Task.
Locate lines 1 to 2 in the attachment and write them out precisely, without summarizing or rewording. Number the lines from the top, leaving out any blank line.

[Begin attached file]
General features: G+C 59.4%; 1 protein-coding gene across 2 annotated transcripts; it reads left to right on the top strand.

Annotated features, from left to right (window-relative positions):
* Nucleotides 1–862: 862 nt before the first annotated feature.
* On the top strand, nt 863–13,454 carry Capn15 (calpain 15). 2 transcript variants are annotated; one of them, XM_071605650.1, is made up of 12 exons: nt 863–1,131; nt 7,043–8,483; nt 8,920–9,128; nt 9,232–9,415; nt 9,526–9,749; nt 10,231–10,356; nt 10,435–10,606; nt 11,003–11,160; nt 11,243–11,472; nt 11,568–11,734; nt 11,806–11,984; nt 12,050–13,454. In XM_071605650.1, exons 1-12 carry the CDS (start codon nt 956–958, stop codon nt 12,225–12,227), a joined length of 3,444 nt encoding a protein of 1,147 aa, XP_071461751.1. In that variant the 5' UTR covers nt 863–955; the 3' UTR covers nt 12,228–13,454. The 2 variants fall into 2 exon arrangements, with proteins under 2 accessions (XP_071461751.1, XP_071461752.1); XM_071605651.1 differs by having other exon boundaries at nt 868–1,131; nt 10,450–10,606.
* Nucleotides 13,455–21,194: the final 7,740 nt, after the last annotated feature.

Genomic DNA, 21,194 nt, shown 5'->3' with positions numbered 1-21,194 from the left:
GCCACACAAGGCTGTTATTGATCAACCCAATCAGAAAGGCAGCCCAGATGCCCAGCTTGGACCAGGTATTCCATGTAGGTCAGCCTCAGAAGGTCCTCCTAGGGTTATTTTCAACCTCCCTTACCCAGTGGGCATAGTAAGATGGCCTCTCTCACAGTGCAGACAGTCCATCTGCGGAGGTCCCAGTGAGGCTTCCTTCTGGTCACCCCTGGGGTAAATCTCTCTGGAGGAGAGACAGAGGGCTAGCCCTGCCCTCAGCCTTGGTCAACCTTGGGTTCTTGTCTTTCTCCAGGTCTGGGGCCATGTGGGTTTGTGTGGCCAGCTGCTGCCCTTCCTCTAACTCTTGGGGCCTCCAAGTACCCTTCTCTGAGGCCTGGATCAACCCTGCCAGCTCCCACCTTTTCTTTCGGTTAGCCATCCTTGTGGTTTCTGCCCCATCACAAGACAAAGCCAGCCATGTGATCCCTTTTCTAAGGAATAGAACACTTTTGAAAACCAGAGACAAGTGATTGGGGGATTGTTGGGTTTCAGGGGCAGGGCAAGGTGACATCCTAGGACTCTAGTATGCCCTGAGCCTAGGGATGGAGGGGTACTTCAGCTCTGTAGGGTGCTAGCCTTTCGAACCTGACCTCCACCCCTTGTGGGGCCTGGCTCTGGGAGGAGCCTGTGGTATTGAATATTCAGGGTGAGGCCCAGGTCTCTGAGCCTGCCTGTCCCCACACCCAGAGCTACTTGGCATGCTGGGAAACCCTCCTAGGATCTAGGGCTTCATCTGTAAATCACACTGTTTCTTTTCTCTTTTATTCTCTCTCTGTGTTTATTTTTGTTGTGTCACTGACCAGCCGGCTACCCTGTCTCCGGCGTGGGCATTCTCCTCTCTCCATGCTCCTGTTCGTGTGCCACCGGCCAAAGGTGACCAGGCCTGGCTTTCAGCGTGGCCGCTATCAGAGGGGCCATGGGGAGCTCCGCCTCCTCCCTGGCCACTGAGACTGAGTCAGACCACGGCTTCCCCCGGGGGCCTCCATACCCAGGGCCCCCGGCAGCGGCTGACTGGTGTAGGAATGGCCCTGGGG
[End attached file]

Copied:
General features: G+C 59.4%; 1 protein-coding gene across 2 annotated transcripts; it reads left to right on the top strand.

Annotated features, from left to right (window-relative positions):